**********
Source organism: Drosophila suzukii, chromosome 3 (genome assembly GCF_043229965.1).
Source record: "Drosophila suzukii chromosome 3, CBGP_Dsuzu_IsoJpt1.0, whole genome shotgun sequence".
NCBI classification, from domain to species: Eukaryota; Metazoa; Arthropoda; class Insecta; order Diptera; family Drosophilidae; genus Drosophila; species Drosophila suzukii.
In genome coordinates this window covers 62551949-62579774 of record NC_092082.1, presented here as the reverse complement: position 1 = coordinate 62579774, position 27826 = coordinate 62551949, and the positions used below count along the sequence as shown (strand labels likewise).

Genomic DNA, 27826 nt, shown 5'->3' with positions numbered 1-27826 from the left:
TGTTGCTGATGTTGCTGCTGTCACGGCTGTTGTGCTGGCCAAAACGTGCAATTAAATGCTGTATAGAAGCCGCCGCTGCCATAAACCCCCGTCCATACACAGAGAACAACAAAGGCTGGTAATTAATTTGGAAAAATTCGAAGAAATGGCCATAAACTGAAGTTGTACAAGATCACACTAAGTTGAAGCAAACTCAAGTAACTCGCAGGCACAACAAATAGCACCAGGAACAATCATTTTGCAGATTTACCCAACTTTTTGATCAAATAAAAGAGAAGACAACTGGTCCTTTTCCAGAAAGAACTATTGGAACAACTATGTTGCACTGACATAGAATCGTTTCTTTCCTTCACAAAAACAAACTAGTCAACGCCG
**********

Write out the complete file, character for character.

Source organism: Drosophila suzukii, chromosome 3 (genome assembly GCF_043229965.1).
Source record: "Drosophila suzukii chromosome 3, CBGP_Dsuzu_IsoJpt1.0, whole genome shotgun sequence".
NCBI classification, from domain to species: Eukaryota; Metazoa; Arthropoda; class Insecta; order Diptera; family Drosophilidae; genus Drosophila; species Drosophila suzukii.
In genome coordinates this window covers 62551949-62579774 of record NC_092082.1, presented here as the reverse complement: position 1 = coordinate 62579774, position 27826 = coordinate 62551949, and the positions used below count along the sequence as shown (strand labels likewise).

Genomic DNA, 27826 nt, shown 5'->3' with positions numbered 1-27826 from the left:
TGTTGCTGATGTTGCTGCTGTCACGGCTGTTGTGCTGGCCAAAACGTGCAATTAAATGCTGTATAGAAGCCGCCGCTGCCATAAACCCCCGTCCATACACAGAGAACAACAAAGGCTGGTAATTAATTTGGAAAAATTCGAAGAAATGGCCATAAACTGAAGTTGTACAAGATCACACTAAGTTGAAGCAAACTCAAGTAACTCGCAGGCACAACAAATAGCACCAGGAACAATCATTTTGCAGATTTACCCAACTTTTTGATCAAATAAAAGAGAAGACAACTGGTCCTTTTCCAGAAAGAACTATTGGAACAACTATGTTGCACTGACATAGAATCGTTTCTTTCCTTCACAAAAACAAACTAGTCAACGCCG